In 1988 the US Supreme Court ruled that trash-picking is legal. But even before that, there are centuries-old precident laws going back to Jolly Old England that establish as a veritable "right" for scavengers to obtain & keep or sell anything they find in the trash.
A very few cities have nevertheless put restrictions on dumpster diving & local laws should be checked at the library (does no good to ask the police who won't know, won't look it up, but might say it's illegal rather than admit they don't know & don't care if its legal or not).
Exceptions are when dumpsters are locked, are inside gates, or posted no trespassing, or when there specific municiple restrictions which would regard it as theft to remove material from recycle bins as distinct from trash dumpsters of mixed refuse.
By & large when it's in the trash, it's fair game, whether you're the cops going through the trash looking for evidence without a search warrant (in most cases, they don't need a search warrant), a crazy nosy neighbor reading then posting on the web someone's discarded correspondence (no legal right to privacy if it is thrown in the trash, though some copyright protections to reproducing or "publishing" it might apply), a hungry homeless guy looking for pizza rinds, a craftsperson looking for weird junk to weld together into "art", a junk dealer looking for salable freebies, a major recycling company contracting with the city or county but not with whomever threw out the garbage, or a dumpster-diving hobbyist, such as a gardener, salvaging thrown-out potted plants or burst-open compost bags from behind a Walmart or Home Depot or from a compost heap at the cemetery.
The illegal part would be depositing your own trash in someone else's dumpster; circumventing a lock; or leaving a mess. When trash is on the curb or alley, there is not even a trespassing issue, but on business tarmacks or parking lots the issue of trespassing can become clouded, though if legal access is generally permitted for customers, so too it is for dumpster divers.
Garbage left on a property that does not permit general access is illegal to take -- that worn out couch on the curb you can take, but when it was still sitting on the front lawn getting rained on & moldy, it remained the homeowner's personal possession. There are also "intellectual property" issues. For instance, if I throw out a manuscript for an original short story & you find it, the manuscript is yours, but you can't publish it; or if you find a computer harddrive, it's yours, but the software on it might not be legally transferable; & so on.
Most dumpster diving is behind retail shops. The restriction (with exceptions) is usually a lock, not a law. No lock, no prohibition. Dumpster diving has become so common, though, that some cities feel the need to regulate diving, as sometimes guys with big trucks drive through alleys getting recyclables & whatnot, & sometimes bums leave nuisance calling-cards like all the black plastic bags ripped open & scattered about a parking area. A few states or municpalities are mostly concerned with dumpster diving only for the sake of taxing such microbusinesses which scrounge & sell enough stuff to make a living, who often fall underneath the radar of taxing authorities.
Habitual dumpster divers sometimes keep photocopies of articles on the Supreme Court ruling to give to irate shop owners who threaten to call the cops on dumpster divers. Politely informing them of the law, as long as it's not rudely expressed, & your reassurance that you'll be following the law by leaving no mess, usually shuts them up. If the owner doesn't care if it's legal or not but just wants you to go the hell away, they will have to post a no-trespassing sign or put a lock on their dumpster. As many do. Otherwise, if it's in the trash, you can have it.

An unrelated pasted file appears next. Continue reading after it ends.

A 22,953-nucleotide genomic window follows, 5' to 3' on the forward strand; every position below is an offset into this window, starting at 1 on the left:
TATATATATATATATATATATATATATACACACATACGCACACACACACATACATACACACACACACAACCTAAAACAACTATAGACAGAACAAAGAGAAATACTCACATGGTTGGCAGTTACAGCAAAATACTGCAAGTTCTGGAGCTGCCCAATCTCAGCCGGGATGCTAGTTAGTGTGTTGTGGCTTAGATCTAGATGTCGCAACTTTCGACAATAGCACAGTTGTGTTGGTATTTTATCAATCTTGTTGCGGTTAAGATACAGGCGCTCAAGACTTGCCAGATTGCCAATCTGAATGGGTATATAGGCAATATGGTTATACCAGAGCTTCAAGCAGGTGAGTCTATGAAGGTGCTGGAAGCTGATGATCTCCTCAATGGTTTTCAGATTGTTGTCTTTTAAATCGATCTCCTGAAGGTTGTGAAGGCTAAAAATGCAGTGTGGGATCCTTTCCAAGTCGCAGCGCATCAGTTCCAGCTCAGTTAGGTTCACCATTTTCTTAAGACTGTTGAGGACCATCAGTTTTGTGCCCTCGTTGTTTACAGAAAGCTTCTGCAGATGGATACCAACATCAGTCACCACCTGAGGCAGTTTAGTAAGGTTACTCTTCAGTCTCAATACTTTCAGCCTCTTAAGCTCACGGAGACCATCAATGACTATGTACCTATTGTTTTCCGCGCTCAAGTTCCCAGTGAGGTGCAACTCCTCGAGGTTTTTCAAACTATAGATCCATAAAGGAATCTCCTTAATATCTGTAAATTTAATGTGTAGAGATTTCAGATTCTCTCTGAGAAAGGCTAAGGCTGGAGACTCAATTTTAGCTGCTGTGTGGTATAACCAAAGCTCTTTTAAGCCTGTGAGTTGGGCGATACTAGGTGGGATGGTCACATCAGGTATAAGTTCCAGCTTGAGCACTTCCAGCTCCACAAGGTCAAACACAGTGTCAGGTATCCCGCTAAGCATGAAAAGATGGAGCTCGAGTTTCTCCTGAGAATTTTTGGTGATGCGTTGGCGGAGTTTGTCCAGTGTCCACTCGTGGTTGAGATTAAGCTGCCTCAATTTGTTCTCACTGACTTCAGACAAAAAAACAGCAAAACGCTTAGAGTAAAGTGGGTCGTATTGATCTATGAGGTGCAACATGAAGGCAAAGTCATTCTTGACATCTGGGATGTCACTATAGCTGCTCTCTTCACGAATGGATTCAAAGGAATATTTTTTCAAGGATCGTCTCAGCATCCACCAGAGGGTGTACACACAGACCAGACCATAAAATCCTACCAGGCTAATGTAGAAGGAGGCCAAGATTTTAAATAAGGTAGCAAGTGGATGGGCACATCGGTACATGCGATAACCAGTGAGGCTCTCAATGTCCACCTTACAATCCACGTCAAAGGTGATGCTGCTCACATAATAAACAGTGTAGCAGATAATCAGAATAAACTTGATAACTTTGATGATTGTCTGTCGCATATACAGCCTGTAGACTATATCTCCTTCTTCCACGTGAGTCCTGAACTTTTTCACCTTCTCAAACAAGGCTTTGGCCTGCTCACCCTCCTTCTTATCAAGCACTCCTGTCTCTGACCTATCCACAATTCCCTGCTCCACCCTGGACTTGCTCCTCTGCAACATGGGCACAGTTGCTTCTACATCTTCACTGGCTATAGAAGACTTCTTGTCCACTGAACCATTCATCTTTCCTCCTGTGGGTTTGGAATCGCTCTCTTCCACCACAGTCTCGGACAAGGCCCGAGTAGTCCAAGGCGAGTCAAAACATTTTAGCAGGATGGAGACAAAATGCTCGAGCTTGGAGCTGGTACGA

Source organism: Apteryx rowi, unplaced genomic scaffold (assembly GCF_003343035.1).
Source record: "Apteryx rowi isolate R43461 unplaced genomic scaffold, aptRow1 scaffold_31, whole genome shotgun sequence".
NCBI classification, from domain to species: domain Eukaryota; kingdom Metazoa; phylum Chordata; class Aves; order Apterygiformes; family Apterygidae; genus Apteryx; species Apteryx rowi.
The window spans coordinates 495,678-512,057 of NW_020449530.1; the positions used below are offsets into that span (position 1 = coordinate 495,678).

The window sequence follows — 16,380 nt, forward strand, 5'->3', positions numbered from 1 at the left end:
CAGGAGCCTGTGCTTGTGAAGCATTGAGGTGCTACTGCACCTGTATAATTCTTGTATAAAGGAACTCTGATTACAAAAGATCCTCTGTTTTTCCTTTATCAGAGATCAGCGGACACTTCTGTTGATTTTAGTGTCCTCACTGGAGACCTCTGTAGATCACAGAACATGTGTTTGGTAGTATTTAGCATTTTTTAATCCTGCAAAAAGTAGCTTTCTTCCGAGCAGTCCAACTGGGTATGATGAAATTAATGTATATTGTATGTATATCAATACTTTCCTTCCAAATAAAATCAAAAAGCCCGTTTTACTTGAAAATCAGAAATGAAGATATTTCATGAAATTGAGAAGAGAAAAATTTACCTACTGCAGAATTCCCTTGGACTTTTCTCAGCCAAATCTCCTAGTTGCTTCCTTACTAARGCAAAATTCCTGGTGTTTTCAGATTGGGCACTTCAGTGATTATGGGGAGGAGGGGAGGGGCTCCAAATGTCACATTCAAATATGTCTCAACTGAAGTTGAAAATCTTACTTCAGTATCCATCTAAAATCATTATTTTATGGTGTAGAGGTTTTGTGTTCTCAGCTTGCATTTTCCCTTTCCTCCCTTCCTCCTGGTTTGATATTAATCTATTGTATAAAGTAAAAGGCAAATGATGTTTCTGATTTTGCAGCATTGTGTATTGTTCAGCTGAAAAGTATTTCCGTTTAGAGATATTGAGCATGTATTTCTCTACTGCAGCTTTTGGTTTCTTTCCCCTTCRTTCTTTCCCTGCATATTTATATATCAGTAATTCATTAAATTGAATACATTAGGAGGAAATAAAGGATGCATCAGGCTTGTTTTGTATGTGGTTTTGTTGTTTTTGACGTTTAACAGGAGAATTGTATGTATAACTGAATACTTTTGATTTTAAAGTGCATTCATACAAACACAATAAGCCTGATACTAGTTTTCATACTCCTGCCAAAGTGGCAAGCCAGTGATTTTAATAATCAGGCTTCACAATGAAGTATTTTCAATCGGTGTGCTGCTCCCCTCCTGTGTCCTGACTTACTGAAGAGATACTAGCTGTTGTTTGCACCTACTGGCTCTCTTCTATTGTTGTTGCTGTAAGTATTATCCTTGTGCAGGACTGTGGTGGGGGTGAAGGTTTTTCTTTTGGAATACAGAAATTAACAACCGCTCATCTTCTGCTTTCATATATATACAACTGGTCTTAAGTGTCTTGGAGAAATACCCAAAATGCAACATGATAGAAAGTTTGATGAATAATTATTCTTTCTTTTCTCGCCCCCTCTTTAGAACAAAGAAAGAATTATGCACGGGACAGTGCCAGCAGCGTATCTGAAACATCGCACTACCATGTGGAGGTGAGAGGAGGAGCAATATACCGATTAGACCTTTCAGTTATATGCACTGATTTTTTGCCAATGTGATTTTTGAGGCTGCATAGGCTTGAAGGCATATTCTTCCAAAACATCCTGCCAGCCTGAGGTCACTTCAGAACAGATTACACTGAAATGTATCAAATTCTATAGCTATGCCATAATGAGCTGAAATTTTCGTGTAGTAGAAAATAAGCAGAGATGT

Some businesses put stuff out back beside the dumpster with the expectationthat it will be hauled away by dumpster divers, & they're glad of it, it keeps them from having to pay for a bigger dumpster. But in some cases, as with bins of cardboard & paper which earn some stores a kick-back on its recycle value, or pallets of broken bricks or pavers which are picked up by the wholesaler for full credit & crushed to reuse, this type of material is not actually in the trash & one must be careful not to steal anything based on proximity to the trash, as this might indeed be an outright theft.
When in doubt, ask permission, but be prepared for disappointment. I once asked at Home Depot if I could have the broken bricks tossed out by the trash & was told yes I could take any of those I wanted. But at a later date I asked at the same store for the same sort of broken masonry bits, I was told I could not have them because they would be picked up by the manufacturer for credit to the store.
The only seriously bad side-effect of dumpster diving is the great many businesses that throw out credit card information. In 2002, Congress once again failed to pass a law requiring businesses to discard c.c. information safely by returning it to a bank or shredding it; Visa & Mastercard persistently lobbies against such laws, making one wonder what in the world the credit card companies have to gain by your numbers being stolen. This definitely puts consumers like you and I at risk for identity theft, sites like LifeLock.com go into further detail in this subject.Ý
The majority of illegally used c.c. numbers are obtained by dumpster diving. Yet people worry about emailing such information, which is still the minority source of stolen numbers (even hackers rely on info found in dumpsters. Dumpsters are the best places to find passwords). If your personal stats are in the trash, they can be legally taken by anyone who finds them, but their use of them will be illegal, which fact won't deter criminals.
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